OKINAWA, Japan - For the past year, commuters traveling along the primary access road that connects the Heshikiya community to the White Beach Naval Facility in Okinawa, Japan, did so at their own peril. Perched roughly 150 meters above the road on the mountainous face of an exposed ridge, a boulder the size of a compact car peered down the cliff, threatening to fall at any moment.
Composed of different types of dirt, stone, clay and held in place by a small natural dirt wedge about the size of dustpan, the boulder’s size and consistency could easily crush through the average Japanese vehicle and kill anyone traveling on foot.
With no money left in his budget, the Heshikiya District Chief Mitsuo Shinya struggled to find a solution that would allow the open transit of this important road and remove the dangerous conditions threatening those under his charge.
“I’ve been working on trying to get the boulder removed for a year and a half,” said Shinya through an interpreter. “I want to thank the Seabees for helping solve this problem. They’re motivation and spirit assured me they could get the job done.”
Led by Chief Construction Electrician Chance Agnew, 13 Seabees from Naval Mobile Construction Battalion (NMCB) 3 ventured to the ridge above White Beach January 14-29 to rid Heshikiya of their problem. Agnew’s plan was simple in theory – use equipment in battalion’s existing inventory to climb the ridge, lock workers safely into place, then use a jackhammer and several other heavy tools to bust the boulder a part, piece-by-piece.
Agnew combed NMCB 3 looking for members who had both advanced rock climbing experience and gear so they could safely execute his plan. Logistics Specialist 2nd Classes Eric Johnson and Travis Pommer, best friends and both assigned to NMCB 3’s Supply Department, answered Agnew’s call. Having safely completed more than 200 climbs between them, the two-man team was able to expertly use the 200-foot climbing ropes, carabineers and harnesses found in the battalion’s inventory to allow Agnew’s team of Seabees to remove the cliff-side tumor both safely and within the allotted time.
Prior to actually putting hands on the boulder, Agnew and his team spent days clearing paths leading through the triple-canopy jungle that surrounded the ridge. This helped them gain safe access to the job site. These trails allowed the team to transport a generator, their jackhammer, fuel and other tools, including a wire litter in case someone was injured. Once access was established and gear staged, Pommer and Johnson created a solid anchor point using a redundant locking system. The system locked their ropes and climbing harnesses onto multiple catch points to ensure the only thing sent tumbling down the cliff was the boulder.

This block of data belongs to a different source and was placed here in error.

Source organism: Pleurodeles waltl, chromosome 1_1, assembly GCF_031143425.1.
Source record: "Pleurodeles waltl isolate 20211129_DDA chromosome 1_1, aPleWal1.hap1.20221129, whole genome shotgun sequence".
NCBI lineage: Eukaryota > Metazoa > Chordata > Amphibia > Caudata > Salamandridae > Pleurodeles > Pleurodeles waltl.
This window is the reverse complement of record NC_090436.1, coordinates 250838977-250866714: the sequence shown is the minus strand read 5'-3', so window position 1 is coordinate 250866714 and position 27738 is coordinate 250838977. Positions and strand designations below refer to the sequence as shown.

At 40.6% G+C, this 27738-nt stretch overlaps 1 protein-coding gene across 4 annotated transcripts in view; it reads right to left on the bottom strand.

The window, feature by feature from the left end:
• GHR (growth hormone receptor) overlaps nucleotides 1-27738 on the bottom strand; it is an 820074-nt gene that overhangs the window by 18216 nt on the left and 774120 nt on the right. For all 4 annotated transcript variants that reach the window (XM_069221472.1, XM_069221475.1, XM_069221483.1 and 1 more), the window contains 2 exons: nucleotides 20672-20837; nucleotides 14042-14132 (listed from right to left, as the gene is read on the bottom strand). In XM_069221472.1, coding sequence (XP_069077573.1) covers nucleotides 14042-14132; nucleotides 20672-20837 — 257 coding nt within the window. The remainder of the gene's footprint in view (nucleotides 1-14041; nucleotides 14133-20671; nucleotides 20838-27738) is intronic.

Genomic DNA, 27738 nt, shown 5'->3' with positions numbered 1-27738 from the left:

“That was the biggest challenge,” said Agnew. “Getting access through this thick jungle and ensuring everyone was taking their time, paying attention and looking out for each other. We had good radio communication, so we could each pass along whatever was needed in case of an emergency, a corpsman on site and an ambulance on site from White Beach not more than 300 meters from where we worked.”
Once their climbing system was secure and anchors set, Agnew and his team donned climbing helmets, eye protection and climbing harnesses to climb up and onto the boulder. They used a large jackhammer to drive steel rebar stakes into the heart of the rocky beast. These stakes allowed large sections of the boulder to shed safely from the mass and roll easily down the slope.
“Once we were able to get safely locked in position, our top crew did a great job sending us tools, food, staying hydrated and making sure we could stay in our work rhythm,” said Agnew. “We trusted our climbing experts to keep us safe and they trusted us to get the work done. The teamwork was perfect.”
As the team watched the last piece of the boulder collapse into the dense jungle, the crew – spread out across the job site – cheered and high-fived, allowing the nearby populace to hear the Seabees’ joy having eliminated a threat to the community and made a true impact to the district’s safety.
“It’s great knowing that our Seabees can safely execute such a complex job,” said Agnew. “I’m really proud of my team and impressed with the way everyone came together – White Beach, the Japanese district and city officials, CFAO, and all the other resources that provided equipment and materials for us to get this project done safely. It was great to be a part of something and make a difference.”
NMCB 3 is a vital component of the U.S. Maritime Strategy, providing details deployed to Okinawa, Atsugi and Yokosuka, Japan; Chinhae, Republic of Korea; China Lake and San Clemente Island, Calif; Timor-Leste, Tonga, Cambodia and the Republic of the Philippines.
Each operate independently and are capable of providing disaster preparation and recovery support, humanitarian assistance, and combat operations support, while the U.S. rebalances forces in the Pacific.